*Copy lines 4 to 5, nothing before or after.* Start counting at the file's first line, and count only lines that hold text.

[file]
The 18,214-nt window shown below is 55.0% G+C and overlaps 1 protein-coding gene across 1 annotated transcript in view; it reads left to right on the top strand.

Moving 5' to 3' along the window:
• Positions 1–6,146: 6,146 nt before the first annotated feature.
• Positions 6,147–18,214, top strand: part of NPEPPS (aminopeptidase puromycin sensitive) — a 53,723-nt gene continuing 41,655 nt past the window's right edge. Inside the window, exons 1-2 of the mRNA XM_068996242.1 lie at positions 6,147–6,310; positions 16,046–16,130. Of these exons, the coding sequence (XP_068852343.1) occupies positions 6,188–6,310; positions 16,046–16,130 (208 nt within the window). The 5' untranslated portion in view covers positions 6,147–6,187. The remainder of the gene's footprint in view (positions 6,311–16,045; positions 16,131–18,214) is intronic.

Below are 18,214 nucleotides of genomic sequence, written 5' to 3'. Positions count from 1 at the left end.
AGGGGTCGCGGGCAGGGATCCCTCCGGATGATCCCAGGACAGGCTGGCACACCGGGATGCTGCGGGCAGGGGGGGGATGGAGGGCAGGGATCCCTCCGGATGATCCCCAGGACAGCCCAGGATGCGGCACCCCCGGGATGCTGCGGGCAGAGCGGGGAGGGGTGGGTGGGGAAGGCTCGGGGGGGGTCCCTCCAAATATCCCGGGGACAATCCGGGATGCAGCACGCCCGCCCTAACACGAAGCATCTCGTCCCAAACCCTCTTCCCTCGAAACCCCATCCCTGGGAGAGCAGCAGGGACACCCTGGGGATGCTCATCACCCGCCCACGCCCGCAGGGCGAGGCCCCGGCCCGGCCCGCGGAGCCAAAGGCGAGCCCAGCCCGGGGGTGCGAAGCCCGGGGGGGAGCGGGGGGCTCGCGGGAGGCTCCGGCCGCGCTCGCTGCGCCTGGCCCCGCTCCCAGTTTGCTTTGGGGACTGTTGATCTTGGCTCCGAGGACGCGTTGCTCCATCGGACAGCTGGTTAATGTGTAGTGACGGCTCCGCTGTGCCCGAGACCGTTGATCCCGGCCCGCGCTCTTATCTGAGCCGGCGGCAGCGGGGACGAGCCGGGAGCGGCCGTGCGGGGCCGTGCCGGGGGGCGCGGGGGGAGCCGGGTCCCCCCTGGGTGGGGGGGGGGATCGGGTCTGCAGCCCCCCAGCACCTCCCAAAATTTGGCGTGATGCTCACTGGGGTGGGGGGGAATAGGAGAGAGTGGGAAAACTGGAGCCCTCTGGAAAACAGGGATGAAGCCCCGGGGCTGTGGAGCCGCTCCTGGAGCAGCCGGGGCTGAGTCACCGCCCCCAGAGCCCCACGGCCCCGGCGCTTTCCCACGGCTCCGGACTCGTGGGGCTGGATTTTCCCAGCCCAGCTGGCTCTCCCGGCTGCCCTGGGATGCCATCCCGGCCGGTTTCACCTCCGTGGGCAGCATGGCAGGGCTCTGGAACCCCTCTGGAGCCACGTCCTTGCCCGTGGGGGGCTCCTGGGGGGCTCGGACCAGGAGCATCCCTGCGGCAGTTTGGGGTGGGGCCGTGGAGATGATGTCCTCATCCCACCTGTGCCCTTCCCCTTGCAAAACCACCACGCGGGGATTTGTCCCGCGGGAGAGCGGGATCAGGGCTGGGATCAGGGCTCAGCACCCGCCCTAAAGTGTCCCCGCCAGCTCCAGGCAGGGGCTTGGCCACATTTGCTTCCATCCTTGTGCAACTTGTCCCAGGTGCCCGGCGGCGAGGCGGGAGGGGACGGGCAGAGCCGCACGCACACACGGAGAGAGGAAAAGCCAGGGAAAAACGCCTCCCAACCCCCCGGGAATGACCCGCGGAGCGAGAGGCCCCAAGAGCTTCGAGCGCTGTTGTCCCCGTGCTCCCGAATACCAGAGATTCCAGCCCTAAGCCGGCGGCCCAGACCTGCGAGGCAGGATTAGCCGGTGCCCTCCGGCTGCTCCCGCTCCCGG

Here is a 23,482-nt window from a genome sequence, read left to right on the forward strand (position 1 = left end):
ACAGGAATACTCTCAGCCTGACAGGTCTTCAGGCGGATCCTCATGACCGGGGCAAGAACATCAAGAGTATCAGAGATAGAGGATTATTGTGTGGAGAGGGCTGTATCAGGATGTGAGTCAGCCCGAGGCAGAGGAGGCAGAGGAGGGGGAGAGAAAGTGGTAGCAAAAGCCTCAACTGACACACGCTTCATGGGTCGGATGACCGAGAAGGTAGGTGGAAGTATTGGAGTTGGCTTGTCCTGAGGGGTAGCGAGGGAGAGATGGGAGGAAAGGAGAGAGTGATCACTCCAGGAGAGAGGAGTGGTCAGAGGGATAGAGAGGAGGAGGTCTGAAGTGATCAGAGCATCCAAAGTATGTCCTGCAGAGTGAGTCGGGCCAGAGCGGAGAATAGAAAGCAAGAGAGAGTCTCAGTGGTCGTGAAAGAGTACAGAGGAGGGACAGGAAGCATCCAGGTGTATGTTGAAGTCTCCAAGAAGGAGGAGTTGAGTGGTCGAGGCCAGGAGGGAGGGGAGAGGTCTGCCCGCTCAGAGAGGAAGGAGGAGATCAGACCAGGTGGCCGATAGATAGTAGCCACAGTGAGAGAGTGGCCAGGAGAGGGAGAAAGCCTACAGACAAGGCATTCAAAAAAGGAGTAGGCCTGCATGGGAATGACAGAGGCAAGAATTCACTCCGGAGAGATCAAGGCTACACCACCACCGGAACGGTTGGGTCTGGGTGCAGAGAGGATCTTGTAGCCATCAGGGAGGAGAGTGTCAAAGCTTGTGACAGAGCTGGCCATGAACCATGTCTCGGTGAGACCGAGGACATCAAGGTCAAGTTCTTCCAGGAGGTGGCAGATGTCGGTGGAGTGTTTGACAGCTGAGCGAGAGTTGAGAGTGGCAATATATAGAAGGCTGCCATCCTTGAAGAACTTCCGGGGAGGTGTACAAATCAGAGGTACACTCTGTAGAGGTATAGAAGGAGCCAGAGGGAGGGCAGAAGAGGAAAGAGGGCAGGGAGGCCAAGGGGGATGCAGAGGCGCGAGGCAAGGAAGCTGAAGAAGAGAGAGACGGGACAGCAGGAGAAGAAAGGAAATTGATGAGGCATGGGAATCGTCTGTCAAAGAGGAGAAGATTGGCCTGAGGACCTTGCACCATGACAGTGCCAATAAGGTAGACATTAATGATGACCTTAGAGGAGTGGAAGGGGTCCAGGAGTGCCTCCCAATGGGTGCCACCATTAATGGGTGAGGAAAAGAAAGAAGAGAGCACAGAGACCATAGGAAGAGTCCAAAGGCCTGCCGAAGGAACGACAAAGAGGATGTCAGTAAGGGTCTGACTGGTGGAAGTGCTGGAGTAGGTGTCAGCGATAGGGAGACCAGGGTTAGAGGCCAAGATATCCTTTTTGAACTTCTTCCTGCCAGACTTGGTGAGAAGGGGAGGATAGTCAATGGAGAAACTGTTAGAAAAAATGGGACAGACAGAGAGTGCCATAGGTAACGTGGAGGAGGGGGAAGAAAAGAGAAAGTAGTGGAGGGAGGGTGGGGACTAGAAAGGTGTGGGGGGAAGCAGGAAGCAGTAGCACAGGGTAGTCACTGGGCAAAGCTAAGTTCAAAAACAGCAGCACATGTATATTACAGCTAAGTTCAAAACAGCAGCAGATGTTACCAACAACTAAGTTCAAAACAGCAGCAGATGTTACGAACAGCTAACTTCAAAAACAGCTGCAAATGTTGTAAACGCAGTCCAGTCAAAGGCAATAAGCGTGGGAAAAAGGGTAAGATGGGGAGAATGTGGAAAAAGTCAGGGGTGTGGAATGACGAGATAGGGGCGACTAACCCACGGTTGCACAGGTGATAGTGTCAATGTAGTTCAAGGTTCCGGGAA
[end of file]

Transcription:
• Positions 6,147–18,214, top strand: part of NPEPPS (aminopeptidase puromycin sensitive) — a 53,723-nt gene continuing 41,655 nt past the window's right edge. Inside the window, exons 1-2 of the mRNA XM_068996242.1 lie at positions 6,147–6,310; positions 16,046–16,130. Of these exons, the coding sequence (XP_068852343.1) occupies positions 6,188–6,310; positions 16,046–16,130 (208 nt within the window). The 5' untranslated portion in view covers positions 6,147–6,187. The remainder of the gene's footprint in view (positions 6,311–16,045; positions 16,131–18,214) is intronic.

Below are 18,214 nucleotides of genomic sequence, written 5' to 3'. Positions count from 1 at the left end.